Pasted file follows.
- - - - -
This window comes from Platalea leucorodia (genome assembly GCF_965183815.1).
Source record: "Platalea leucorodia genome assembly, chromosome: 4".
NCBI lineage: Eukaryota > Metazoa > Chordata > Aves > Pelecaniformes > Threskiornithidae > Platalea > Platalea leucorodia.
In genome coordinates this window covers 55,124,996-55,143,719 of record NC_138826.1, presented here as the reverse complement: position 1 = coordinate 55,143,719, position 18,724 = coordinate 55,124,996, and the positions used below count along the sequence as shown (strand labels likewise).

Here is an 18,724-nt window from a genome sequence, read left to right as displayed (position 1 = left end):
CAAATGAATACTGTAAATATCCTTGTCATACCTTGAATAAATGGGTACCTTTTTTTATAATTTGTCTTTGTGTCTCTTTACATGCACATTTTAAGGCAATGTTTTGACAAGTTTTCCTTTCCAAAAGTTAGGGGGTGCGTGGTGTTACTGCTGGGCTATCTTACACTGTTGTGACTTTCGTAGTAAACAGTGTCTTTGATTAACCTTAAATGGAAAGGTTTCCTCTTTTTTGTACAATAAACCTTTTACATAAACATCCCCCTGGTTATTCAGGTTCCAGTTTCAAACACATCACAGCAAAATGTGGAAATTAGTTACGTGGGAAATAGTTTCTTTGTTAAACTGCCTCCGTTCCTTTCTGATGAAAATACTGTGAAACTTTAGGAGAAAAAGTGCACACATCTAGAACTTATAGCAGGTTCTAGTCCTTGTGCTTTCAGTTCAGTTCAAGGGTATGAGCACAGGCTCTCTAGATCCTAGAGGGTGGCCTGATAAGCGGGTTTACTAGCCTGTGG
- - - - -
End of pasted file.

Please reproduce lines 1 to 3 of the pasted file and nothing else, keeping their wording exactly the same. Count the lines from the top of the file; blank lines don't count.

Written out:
This window comes from Platalea leucorodia (genome assembly GCF_965183815.1).
Source record: "Platalea leucorodia genome assembly, chromosome: 4".
NCBI lineage: Eukaryota > Metazoa > Chordata > Aves > Pelecaniformes > Threskiornithidae > Platalea > Platalea leucorodia.